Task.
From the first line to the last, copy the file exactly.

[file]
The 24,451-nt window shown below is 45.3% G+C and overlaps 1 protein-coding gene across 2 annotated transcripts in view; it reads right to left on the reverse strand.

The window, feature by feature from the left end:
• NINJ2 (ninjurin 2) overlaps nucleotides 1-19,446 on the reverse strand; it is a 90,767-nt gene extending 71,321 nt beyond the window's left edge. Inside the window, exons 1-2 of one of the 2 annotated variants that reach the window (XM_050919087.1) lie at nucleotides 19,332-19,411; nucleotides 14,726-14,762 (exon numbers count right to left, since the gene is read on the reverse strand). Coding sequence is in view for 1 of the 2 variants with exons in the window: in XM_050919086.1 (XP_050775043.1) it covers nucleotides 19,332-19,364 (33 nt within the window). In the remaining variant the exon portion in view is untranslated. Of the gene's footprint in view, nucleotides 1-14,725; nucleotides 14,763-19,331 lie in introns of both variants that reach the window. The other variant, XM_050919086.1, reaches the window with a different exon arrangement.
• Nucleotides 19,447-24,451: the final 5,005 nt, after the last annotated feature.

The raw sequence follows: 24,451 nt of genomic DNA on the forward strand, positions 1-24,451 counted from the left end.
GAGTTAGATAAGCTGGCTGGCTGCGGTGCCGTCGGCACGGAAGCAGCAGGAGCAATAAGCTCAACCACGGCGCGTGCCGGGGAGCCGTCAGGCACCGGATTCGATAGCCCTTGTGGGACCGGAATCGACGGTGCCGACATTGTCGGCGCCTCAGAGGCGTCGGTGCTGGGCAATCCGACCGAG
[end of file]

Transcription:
The 24,451-nt window shown below is 45.3% G+C and overlaps 1 protein-coding gene across 2 annotated transcripts in view; it reads right to left on the reverse strand.

The window, feature by feature from the left end:
• NINJ2 (ninjurin 2) overlaps nucleotides 1-19,446 on the reverse strand; it is a 90,767-nt gene extending 71,321 nt beyond the window's left edge. Inside the window, exons 1-2 of one of the 2 annotated variants that reach the window (XM_050919087.1) lie at nucleotides 19,332-19,411; nucleotides 14,726-14,762 (exon numbers count right to left, since the gene is read on the reverse strand). Coding sequence is in view for 1 of the 2 variants with exons in the window: in XM_050919086.1 (XP_050775043.1) it covers nucleotides 19,332-19,364 (33 nt within the window). In the remaining variant the exon portion in view is untranslated. Of the gene's footprint in view, nucleotides 1-14,725; nucleotides 14,763-19,331 lie in introns of both variants that reach the window. The other variant, XM_050919086.1, reaches the window with a different exon arrangement.
• Nucleotides 19,447-24,451: the final 5,005 nt, after the last annotated feature.

The raw sequence follows: 24,451 nt of genomic DNA on the forward strand, positions 1-24,451 counted from the left end.
GAGTTAGATAAGCTGGCTGGCTGCGGTGCCGTCGGCACGGAAGCAGCAGGAGCAATAAGCTCAACCACGGCGCGTGCCGGGGAGCCGTCAGGCACCGGATTCGATAGCCCTTGTGGGACCGGAATCGACGGTGCCGACATTGTCGGCGCCTCAGAGGCGTCGGTGCTGGGCAATCCGACCGAG